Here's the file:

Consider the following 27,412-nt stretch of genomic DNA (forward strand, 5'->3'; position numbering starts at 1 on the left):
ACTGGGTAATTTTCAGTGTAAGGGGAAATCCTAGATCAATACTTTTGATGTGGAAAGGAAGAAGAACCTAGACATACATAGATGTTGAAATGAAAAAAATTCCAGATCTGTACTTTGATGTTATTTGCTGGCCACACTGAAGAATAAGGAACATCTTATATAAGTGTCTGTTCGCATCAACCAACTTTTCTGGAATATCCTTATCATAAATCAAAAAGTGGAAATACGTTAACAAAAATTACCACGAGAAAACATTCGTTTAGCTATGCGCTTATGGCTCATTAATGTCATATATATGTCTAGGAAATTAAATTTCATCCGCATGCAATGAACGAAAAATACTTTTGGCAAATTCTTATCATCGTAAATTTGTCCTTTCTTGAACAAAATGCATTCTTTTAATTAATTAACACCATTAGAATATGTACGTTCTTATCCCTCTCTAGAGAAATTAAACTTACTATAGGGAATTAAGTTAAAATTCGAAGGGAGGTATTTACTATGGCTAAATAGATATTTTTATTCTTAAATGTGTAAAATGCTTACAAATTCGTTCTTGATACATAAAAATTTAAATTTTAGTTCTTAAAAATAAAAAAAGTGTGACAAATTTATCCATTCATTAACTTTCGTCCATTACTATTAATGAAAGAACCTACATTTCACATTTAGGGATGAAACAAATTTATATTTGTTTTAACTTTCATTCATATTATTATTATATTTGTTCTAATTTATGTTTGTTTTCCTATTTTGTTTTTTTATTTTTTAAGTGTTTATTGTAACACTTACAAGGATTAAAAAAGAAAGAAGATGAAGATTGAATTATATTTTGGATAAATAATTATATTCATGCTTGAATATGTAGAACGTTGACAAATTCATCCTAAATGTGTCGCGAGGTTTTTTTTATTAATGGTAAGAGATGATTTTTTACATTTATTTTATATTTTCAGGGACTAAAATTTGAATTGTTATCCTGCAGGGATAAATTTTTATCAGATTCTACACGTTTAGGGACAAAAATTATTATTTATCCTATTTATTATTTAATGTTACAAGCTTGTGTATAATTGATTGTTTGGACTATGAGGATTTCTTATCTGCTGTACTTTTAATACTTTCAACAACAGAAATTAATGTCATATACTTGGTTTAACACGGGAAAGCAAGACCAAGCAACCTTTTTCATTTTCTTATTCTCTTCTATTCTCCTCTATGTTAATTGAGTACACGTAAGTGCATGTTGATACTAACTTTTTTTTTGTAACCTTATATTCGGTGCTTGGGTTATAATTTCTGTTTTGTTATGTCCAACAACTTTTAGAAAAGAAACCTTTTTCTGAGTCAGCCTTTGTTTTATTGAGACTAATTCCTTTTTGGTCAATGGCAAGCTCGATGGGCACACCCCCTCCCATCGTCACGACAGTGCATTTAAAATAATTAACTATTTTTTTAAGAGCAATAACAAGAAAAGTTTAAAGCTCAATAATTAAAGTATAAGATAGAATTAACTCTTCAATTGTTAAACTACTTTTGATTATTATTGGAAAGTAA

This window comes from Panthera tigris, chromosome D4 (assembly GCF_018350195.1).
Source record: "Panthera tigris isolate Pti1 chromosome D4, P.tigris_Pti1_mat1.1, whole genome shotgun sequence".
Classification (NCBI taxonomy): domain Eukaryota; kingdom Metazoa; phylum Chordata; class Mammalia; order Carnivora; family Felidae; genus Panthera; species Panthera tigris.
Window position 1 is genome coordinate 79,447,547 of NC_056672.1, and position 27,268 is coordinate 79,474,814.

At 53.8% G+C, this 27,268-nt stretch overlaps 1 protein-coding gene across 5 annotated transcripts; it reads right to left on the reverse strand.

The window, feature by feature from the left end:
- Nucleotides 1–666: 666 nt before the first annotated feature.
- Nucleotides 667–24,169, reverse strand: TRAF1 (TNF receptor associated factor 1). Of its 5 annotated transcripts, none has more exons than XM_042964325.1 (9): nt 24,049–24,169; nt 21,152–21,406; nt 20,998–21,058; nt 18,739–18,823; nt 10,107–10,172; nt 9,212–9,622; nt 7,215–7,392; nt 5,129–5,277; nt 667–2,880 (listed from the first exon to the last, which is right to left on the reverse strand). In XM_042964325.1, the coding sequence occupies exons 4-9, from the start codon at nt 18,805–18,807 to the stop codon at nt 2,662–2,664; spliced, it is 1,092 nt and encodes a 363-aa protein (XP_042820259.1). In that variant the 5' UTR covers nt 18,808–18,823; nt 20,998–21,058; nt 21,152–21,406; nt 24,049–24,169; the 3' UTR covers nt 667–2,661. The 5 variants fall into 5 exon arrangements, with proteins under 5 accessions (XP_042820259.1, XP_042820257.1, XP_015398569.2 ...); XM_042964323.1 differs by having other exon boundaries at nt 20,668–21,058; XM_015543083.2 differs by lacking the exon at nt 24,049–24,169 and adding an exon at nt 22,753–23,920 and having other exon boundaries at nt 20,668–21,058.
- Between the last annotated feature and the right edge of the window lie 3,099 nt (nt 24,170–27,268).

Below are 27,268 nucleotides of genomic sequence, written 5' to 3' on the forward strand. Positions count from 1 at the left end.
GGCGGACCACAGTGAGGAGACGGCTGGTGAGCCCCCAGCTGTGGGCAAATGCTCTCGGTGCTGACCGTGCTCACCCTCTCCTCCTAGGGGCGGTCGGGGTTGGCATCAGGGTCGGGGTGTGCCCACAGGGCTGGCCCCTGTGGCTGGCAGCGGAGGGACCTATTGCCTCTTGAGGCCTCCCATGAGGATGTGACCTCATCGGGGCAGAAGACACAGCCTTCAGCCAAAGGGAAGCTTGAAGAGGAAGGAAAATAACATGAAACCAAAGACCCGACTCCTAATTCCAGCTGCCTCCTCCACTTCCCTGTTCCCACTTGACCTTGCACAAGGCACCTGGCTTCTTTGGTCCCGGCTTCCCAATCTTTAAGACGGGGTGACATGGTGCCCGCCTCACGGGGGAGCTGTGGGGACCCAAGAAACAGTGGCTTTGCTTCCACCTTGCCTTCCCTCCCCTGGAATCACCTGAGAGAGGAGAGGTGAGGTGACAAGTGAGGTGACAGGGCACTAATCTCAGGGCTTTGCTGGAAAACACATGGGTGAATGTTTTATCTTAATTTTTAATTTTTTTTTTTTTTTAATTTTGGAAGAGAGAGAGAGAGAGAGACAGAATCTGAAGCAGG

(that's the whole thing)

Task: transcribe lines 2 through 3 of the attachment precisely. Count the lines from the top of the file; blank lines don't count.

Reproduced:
ACTGGGTAATTTTCAGTGTAAGGGGAAATCCTAGATCAATACTTTTGATGTGGAAAGGAAGAAGAACCTAGACATACATAGATGTTGAAATGAAAAAAATTCCAGATCTGTACTTTGATGTTATTTGCTGGCCACACTGAAGAATAAGGAACATCTTATATAAGTGTCTGTTCGCATCAACCAACTTTTCTGGAATATCCTTATCATAAATCAAAAAGTGGAAATACGTTAACAAAAATTACCACGAGAAAACATTCGTTTAGCTATGCGCTTATGGCTCATTAATGTCATATATATGTCTAGGAAATTAAATTTCATCCGCATGCAATGAACGAAAAATACTTTTGGCAAATTCTTATCATCGTAAATTTGTCCTTTCTTGAACAAAATGCATTCTTTTAATTAATTAACACCATTAGAATATGTACGTTCTTATCCCTCTCTAGAGAAATTAAACTTACTATAGGGAATTAAGTTAAAATTCGAAGGGAGGTATTTACTATGGCTAAATAGATATTTTTATTCTTAAATGTGTAAAATGCTTACAAATTCGTTCTTGATACATAAAAATTTAAATTTTAGTTCTTAAAAATAAAAAAAGTGTGACAAATTTATCCATTCATTAACTTTCGTCCATTACTATTAATGAAAGAACCTACATTTCACATTTAGGGATGAAACAAATTTATATTTGTTTTAACTTTCATTCATATTATTATTATATTTGTTCTAATTTATGTTTGTTTTCCTATTTTGTTTTTTTATTTTTTAAGTGTTTATTGTAACACTTACAAGGATTAAAAAAGAAAGAAGATGAAGATTGAATTATATTTTGGATAAATAATTATATTCATGCTTGAATATGTAGAACGTTGACAAATTCATCCTAAATGTGTCGCGAGGTTTTTTTTATTAATGGTAAGAGATGATTTTTTACATTTATTTTATATTTTCAGGGACTAAAATTTGAATTGTTATCCTGCAGGGATAAATTTTTATCAGATTCTACACGTTTAGGGACAAAAATTATTATTTATCCTATTTATTATTTAATGTTACAAGCTTGTGTATAATTGATTGTTTGGACTATGAGGATTTCTTATCTGCTGTACTTTTAATACTTTCAACAACAGAAATTAATGTCATATACTTGGTTTAACACGGGAAAGCAAGACCAAGCAACCTTTTTCATTTTCTTATTCTCTTCTATTCTCCTCTATGTTAATTGAGTACACGTAAGTGCATGTTGATACTAACTTTTTTTTTGTAACCTTATATTCGGTGCTTGGGTTATAATTTCTGTTTTGTTATGTCCAACAACTTTTAGAAAAGAAACCTTTTTCTGAGTCAGCCTTTGTTTTATTGAGACTAATTCCTTTTTGGTCAATGGCAAGCTCGATGGGCACACCCCCTCCCATCGTCACGACAGTGCATTTAAAATAATTAACTATTTTTTTAAGAGCAATAACAAGAAAAGTTTAAAGCTCAATAATTAAAGTATAAGATAGAATTAACTCTTCAATTGTTAAACTACTTTTGATTATTATTGGAAAGTAA

This window comes from Panthera tigris, chromosome D4 (assembly GCF_018350195.1).